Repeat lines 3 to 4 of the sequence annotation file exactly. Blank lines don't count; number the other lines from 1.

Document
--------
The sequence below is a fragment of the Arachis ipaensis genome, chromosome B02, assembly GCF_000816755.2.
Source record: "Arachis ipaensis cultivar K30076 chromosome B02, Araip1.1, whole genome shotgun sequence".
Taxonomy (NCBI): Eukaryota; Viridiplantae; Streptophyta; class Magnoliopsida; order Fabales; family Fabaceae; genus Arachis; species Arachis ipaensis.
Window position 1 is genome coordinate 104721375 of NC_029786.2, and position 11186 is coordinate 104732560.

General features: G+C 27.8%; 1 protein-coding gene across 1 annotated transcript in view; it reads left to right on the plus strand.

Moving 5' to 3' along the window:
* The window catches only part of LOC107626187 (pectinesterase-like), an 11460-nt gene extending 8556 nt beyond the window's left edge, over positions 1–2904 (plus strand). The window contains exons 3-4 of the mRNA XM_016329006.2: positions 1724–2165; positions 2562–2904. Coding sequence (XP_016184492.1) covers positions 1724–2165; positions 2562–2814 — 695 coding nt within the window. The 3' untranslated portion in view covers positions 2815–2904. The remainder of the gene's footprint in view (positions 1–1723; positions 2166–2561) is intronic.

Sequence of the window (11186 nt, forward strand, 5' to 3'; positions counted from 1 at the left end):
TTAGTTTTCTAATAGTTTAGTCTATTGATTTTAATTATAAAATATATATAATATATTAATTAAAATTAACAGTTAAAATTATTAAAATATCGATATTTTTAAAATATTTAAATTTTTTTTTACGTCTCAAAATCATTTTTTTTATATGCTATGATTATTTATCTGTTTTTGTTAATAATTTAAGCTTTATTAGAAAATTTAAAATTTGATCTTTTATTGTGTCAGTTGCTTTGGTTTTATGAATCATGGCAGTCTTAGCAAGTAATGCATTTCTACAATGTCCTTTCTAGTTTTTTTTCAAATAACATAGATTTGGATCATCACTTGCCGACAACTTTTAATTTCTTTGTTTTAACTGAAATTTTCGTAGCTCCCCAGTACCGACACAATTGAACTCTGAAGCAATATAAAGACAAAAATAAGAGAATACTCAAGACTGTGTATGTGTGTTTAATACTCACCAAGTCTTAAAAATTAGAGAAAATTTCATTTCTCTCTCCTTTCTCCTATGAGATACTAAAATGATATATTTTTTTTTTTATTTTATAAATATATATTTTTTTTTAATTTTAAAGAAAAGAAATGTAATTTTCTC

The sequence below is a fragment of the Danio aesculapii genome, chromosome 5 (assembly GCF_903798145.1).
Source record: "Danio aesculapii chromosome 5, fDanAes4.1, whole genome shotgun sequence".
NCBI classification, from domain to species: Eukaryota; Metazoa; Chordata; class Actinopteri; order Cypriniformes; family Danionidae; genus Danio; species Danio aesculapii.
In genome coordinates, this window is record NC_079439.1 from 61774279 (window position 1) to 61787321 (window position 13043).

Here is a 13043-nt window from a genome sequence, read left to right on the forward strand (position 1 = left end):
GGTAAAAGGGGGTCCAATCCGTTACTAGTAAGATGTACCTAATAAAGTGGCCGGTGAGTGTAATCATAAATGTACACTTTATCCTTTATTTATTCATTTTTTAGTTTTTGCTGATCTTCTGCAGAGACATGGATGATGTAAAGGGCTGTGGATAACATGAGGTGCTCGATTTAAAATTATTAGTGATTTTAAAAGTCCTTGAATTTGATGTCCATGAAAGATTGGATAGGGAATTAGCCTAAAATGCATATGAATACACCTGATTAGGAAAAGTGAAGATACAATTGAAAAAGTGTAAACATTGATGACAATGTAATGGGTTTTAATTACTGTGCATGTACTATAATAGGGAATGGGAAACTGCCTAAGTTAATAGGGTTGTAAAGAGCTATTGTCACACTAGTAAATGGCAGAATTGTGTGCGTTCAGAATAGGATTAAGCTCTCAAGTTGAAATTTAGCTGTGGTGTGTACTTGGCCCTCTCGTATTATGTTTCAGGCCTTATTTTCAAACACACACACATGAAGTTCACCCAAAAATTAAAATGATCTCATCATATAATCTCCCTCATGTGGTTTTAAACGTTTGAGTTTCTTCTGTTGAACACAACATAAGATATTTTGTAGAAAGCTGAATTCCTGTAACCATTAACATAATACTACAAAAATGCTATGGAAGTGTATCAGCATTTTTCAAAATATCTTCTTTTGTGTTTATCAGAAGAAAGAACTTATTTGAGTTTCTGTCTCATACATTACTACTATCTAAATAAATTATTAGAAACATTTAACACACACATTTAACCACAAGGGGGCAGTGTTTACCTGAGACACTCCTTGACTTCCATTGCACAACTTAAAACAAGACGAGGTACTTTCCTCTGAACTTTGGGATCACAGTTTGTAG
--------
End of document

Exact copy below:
Taxonomy (NCBI): Eukaryota; Viridiplantae; Streptophyta; class Magnoliopsida; order Fabales; family Fabaceae; genus Arachis; species Arachis ipaensis.
Window position 1 is genome coordinate 104721375 of NC_029786.2, and position 11186 is coordinate 104732560.